The news will be slightly overshadowed with an announcement from the island of Vanuatu in the South Pacific that it has refused to cooperate.
The news comes just days after the Channel Islands of Guernsey and Jersey also committed themselves to improving the transparency of their tax and regulatory systems and to establishing effective exchange of information with OECD countries by 31 December 2005.
As a result, they will now all be excluded from an OECD blacklist, which in June 2000 named 35 jurisdictions as ‘tax havens’. Those on the blacklist have been threatened with sanctions and having favourable tax treaties scrapped.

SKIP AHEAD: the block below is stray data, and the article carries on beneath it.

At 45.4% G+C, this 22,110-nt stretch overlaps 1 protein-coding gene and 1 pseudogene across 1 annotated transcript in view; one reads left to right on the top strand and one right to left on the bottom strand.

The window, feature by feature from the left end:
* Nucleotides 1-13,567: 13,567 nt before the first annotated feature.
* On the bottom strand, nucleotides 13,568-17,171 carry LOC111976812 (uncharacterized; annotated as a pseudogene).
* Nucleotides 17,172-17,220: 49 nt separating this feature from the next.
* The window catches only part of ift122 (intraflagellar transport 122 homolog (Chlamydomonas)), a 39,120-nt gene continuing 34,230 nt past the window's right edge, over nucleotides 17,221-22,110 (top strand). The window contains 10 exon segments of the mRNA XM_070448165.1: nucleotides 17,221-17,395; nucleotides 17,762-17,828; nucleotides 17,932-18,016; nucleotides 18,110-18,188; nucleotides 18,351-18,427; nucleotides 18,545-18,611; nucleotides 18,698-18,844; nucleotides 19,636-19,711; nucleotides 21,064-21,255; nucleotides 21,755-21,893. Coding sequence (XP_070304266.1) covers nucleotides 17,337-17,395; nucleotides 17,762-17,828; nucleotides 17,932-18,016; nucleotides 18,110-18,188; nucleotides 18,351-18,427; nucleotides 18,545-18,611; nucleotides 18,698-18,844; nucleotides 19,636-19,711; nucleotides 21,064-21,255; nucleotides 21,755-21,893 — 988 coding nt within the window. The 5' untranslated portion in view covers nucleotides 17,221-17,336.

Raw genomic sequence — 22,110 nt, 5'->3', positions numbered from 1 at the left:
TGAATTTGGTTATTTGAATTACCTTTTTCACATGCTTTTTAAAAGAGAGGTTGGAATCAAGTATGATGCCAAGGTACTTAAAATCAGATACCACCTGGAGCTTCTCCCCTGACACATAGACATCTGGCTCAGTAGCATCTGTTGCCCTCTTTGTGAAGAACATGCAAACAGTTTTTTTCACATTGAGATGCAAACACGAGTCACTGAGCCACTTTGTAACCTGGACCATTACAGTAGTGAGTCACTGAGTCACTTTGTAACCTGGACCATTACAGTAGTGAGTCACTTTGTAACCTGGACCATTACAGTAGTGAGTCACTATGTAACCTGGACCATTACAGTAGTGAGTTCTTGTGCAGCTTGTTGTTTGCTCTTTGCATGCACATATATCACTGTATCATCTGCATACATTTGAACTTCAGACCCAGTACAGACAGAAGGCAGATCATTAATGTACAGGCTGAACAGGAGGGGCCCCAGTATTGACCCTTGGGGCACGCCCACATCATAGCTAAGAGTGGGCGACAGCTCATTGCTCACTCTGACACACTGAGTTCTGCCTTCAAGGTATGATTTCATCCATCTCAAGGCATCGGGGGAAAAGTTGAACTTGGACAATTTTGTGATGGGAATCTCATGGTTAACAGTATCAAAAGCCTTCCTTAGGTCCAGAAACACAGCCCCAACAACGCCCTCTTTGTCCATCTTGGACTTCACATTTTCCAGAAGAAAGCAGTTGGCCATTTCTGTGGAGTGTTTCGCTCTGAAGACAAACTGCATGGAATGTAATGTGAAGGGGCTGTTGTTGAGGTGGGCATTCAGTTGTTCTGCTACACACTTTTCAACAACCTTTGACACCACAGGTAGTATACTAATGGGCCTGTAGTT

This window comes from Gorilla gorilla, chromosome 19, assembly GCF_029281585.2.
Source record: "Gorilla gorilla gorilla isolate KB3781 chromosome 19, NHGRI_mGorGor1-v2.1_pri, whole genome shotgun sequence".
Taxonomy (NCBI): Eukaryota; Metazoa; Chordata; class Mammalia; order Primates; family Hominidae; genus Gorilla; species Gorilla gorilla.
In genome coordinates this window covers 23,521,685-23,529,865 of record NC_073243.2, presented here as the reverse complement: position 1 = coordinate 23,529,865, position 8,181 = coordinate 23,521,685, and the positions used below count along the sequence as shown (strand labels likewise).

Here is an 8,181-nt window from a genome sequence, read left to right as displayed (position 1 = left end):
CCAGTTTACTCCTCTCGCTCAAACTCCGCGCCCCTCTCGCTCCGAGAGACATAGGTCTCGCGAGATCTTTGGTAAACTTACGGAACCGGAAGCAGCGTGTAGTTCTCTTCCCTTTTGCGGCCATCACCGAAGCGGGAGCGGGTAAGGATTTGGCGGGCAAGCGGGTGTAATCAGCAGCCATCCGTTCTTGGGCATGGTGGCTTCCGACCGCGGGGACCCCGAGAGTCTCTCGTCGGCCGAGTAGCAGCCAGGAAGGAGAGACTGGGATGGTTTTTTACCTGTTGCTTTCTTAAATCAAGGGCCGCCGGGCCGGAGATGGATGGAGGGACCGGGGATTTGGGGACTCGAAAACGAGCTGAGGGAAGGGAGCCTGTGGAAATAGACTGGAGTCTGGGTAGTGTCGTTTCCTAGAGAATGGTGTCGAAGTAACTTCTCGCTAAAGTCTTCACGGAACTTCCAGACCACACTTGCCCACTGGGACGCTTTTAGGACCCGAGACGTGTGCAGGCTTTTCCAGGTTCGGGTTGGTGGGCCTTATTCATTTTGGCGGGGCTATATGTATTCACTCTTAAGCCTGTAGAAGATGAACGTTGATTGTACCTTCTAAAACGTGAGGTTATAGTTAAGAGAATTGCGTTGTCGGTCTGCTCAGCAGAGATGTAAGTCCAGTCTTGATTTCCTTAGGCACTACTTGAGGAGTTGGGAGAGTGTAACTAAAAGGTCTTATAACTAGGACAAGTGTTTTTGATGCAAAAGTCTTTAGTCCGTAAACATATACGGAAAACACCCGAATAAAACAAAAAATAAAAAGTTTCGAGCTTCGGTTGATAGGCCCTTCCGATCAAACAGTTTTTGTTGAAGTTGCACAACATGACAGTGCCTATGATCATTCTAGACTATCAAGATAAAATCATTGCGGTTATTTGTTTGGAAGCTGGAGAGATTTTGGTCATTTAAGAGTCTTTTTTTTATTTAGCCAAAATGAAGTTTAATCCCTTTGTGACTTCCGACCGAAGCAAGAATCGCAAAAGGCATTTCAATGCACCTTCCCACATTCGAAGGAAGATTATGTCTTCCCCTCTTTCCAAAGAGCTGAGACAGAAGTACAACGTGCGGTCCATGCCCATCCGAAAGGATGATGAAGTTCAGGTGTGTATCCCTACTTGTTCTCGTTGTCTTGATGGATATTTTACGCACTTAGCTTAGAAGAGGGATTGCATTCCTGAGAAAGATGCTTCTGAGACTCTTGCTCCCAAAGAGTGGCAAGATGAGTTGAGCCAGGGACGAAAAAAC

In a statement, the OECD said it ‘looks forward to working with Grenada & St. Vincent and the Grenadines and encourages other jurisdictions to come forward with similar commitments’.
But the OECD will be disappointed to note that the South Pacific island of Vanuatu has declined to commit to the initiative, after a cabinet decision last week.
In an official release, the tiny state based its decision on the fact that ‘signficant OECD members – Switzerland, Luxembourg, Belgium and Portugal – had not committed to the standards being demanded of non-OECD states’.
Despite this, Vanuatu said it had increased ‘regulatory supervision’ of its offshore banks and entities and was committed against money laundering.